"I don't know if you like me, or if you don't like me. I'm just trying to get along here, and every time I walk by I wonder, 'Is are you going to be nice to me? Or cruel?'" Pete's like, "Cruel!? I am married!" Which I don't even know what he means by that, but I'm done with the yellow and green Skittles now and I'm moving on to purple. "Yes, I know. I heard all about how...confusing that can be. Maybe you need me to lay on your couch to clear that up for you again?" Score one for Peggy. Most of the time she makes me want to punch myself in the head, but when she's had enough, girlfriend gets the job done. "That's some imagination you've got! Good thing you're a writer now!" Weak sauce, Peter Campbell, and getting weaker: "What do you need me for?" Um, nothing, you walking sack of enema. Oh no, wait! My bad. Child support.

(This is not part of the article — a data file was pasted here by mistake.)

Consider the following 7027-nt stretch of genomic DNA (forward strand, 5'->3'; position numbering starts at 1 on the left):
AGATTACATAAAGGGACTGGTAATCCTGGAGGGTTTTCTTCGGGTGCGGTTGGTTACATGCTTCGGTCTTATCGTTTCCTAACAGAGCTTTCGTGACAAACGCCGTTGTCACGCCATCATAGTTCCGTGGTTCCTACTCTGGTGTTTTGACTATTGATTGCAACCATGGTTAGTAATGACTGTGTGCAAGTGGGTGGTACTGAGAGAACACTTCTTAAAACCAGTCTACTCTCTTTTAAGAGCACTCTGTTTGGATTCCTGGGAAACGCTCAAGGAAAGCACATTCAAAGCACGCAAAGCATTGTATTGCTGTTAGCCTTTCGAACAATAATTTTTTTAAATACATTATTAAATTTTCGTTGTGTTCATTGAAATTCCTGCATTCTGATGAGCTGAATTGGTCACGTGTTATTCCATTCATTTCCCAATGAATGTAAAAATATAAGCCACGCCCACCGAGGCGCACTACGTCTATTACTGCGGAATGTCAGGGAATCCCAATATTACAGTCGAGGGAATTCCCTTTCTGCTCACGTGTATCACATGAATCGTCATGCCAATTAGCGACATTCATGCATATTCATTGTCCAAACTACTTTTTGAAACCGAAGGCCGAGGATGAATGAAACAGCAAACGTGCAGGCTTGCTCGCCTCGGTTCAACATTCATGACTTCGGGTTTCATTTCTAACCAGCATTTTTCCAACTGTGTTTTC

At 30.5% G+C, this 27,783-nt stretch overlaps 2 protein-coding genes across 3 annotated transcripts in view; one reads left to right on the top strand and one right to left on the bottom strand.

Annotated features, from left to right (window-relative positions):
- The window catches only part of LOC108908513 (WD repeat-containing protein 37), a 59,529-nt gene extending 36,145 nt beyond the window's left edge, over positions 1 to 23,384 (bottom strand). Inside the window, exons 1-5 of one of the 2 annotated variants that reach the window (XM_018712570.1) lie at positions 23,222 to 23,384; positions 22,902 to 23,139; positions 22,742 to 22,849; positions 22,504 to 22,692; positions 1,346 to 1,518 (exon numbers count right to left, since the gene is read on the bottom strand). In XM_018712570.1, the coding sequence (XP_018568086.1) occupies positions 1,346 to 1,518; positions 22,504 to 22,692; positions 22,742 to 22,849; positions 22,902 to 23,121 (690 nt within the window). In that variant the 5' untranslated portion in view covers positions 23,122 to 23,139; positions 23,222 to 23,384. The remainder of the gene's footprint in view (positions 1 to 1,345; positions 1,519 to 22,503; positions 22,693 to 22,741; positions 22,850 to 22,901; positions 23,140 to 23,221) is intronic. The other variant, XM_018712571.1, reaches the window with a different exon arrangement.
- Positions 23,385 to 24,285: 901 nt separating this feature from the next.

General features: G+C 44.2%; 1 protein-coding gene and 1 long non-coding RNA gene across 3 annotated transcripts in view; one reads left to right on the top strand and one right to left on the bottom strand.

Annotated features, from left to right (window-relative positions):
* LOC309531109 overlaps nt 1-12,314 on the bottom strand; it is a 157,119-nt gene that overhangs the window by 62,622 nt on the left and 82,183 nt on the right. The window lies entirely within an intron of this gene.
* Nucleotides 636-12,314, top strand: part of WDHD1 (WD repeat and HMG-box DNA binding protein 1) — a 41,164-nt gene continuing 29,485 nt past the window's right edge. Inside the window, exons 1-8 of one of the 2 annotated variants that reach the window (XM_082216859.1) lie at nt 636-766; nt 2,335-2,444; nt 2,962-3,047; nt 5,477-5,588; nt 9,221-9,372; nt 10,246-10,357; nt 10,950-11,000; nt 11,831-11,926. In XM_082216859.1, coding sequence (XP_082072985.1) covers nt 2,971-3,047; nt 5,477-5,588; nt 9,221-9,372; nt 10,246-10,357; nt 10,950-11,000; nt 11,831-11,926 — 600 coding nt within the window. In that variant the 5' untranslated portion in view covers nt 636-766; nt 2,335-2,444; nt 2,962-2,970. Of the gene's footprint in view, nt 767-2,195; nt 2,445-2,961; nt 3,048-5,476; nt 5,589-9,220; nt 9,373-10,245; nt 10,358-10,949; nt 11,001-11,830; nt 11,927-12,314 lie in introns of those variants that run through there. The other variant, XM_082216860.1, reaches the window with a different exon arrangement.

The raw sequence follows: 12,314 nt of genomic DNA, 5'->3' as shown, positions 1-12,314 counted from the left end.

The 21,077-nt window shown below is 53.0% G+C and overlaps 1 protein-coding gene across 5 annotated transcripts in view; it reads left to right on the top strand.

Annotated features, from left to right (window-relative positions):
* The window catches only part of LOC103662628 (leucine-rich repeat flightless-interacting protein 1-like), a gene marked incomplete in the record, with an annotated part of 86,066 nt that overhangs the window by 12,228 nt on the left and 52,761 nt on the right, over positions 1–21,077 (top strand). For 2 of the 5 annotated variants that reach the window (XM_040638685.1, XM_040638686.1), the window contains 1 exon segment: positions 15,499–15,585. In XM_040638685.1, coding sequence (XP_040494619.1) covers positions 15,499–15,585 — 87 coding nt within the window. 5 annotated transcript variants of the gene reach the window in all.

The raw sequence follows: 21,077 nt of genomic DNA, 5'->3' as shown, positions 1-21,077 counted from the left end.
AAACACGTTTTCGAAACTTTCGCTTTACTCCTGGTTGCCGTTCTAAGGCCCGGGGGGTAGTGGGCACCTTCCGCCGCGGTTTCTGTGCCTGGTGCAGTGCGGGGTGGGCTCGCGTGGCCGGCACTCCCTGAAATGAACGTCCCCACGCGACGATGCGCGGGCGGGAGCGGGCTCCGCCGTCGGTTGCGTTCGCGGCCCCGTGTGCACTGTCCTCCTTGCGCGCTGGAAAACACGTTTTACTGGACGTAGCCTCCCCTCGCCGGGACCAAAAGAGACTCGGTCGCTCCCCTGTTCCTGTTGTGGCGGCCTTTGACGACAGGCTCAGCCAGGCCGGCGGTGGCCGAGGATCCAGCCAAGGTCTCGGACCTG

The gay one and the nerdy one, or the less-cute one that only looks like the nerdy one, are down in Casting, flirting with the double-sided aluminum ladies, which are sets of twins. As you can imagine, they're striking out horribly, because they're not really trying, because the ladies are not the point here. At the other end of the hall, which is lined by actual casting couches, the blonde one is being even creepier, as is his wont. He's telling this cute couple of girls about how on the farm you might get a pair of cows born "attached at the back" who, when "cut apart," still wanted to always be together. He asks if that's what happened to the pair of twins in question, and they're kind of dry-heaving in tandem, so I guess that's an answer. Sterling comes sweeping into the scene with such machismo and grandeur you know he's either going to die or get emasculated crazy bad again by the end of the episode. He scares the juniors off with a quickness and immediately picks his set of twins, Eleanor and Mirabelle. They are, of course, redheads with pale skin, because that's his deal, but compared to Joan they're pretty mousy. Just in case everybody didn't get the memo about his giant balls and virile power, Roger dispatches all the other hopefuls, saying that he and Don are using their authority to choose the new faces of Cartwright double-sided aluminum. Classically, it's this and not what he pulls upstairs that counts as his hubris: this is performance for other people, not his own inner weirdness. They giggle, of course, and Roger invites them upstairs, of course, and they agree, of course, and he asks one twin how old she is. Twenty. And the other one? Oh, how they laugh.